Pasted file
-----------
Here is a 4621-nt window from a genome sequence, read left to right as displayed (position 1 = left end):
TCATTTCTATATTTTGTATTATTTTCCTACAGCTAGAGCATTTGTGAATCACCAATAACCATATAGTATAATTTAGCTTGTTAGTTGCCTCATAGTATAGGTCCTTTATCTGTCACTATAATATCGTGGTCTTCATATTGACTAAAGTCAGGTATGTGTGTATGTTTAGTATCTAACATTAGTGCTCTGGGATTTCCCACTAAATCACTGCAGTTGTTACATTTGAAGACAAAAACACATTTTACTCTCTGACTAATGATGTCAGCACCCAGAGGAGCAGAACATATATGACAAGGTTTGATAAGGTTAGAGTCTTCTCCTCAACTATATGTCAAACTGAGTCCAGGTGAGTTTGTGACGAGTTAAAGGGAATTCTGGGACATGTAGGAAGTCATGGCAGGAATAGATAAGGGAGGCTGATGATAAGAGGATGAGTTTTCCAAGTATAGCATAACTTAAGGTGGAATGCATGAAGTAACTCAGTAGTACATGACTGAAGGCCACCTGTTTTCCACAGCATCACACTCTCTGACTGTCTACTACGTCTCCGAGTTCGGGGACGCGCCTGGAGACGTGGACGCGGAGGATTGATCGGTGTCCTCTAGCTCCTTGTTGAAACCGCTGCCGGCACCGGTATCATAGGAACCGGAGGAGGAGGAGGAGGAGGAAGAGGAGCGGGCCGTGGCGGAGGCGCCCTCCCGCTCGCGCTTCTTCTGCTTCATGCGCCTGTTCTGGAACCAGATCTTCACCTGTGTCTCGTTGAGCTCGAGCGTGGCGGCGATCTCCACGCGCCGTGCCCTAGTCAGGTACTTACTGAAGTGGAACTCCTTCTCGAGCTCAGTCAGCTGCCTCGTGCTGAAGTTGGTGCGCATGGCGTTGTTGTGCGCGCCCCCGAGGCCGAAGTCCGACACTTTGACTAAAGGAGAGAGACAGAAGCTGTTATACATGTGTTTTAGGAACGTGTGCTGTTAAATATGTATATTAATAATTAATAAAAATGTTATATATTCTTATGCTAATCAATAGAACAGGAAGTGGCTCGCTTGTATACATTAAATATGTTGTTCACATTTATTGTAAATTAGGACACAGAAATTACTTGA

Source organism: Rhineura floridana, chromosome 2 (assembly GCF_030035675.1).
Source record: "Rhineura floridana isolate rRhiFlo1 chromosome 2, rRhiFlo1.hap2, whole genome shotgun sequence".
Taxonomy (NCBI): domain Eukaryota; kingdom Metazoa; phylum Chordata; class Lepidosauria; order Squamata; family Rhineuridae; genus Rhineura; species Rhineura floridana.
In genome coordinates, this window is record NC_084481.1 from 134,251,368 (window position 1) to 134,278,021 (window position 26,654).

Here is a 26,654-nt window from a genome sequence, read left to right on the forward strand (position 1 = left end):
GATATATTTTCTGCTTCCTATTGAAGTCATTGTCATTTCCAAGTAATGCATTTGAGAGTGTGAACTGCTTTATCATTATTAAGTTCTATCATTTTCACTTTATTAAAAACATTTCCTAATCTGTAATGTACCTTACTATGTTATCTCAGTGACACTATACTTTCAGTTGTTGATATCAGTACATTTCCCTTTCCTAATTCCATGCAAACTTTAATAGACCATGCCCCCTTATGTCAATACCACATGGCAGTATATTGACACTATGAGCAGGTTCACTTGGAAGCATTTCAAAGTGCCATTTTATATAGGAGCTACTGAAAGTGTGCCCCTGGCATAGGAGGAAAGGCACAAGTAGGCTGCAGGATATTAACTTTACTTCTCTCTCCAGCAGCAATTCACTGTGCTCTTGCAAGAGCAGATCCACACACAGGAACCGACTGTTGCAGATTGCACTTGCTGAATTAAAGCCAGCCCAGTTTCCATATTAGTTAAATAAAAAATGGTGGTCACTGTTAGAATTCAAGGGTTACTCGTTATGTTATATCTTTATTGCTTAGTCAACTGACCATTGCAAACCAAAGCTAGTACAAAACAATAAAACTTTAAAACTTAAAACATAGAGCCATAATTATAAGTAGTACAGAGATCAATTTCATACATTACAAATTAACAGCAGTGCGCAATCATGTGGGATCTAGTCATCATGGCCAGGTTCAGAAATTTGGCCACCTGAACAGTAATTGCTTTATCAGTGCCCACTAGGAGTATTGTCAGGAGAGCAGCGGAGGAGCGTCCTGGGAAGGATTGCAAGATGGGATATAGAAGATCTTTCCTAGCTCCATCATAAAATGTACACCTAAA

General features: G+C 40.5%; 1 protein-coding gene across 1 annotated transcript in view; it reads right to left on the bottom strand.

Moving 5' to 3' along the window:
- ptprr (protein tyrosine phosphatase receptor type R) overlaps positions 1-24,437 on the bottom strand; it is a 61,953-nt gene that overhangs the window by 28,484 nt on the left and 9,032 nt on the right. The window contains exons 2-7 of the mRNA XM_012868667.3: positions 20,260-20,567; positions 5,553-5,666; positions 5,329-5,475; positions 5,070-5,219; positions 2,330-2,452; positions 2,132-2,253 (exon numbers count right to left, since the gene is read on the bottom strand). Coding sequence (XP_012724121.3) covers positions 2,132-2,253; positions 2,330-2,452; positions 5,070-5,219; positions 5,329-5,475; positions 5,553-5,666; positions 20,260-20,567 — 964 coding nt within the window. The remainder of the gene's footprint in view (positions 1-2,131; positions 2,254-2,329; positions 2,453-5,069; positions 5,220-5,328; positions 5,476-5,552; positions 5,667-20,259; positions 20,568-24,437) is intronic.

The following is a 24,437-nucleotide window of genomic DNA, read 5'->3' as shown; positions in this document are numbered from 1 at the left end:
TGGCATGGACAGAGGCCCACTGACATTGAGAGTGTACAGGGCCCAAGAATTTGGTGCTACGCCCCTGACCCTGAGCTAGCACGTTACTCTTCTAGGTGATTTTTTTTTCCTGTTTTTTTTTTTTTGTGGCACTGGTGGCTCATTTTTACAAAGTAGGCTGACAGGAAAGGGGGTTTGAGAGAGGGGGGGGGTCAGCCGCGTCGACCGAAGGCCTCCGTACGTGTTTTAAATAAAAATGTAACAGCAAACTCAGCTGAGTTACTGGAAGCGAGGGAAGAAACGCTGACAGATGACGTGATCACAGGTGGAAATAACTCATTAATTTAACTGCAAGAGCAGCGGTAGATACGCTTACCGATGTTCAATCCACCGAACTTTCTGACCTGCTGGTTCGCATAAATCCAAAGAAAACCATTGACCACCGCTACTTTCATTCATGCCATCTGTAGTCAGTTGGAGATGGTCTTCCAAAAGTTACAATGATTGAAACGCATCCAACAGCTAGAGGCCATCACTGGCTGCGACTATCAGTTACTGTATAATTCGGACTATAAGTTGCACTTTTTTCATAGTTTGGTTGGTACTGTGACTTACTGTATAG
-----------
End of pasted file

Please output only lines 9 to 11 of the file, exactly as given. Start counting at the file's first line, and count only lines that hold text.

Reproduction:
General features: G+C 40.5%; 1 protein-coding gene across 1 annotated transcript in view; it reads right to left on the bottom strand.

Moving 5' to 3' along the window:
- ptprr (protein tyrosine phosphatase receptor type R) overlaps positions 1-24,437 on the bottom strand; it is a 61,953-nt gene that overhangs the window by 28,484 nt on the left and 9,032 nt on the right. The window contains exons 2-7 of the mRNA XM_012868667.3: positions 20,260-20,567; positions 5,553-5,666; positions 5,329-5,475; positions 5,070-5,219; positions 2,330-2,452; positions 2,132-2,253 (exon numbers count right to left, since the gene is read on the bottom strand). Coding sequence (XP_012724121.3) covers positions 2,132-2,253; positions 2,330-2,452; positions 5,070-5,219; positions 5,329-5,475; positions 5,553-5,666; positions 20,260-20,567 — 964 coding nt within the window. The remainder of the gene's footprint in view (positions 1-2,131; positions 2,254-2,329; positions 2,453-5,069; positions 5,220-5,328; positions 5,476-5,552; positions 5,667-20,259; positions 20,568-24,437) is intronic.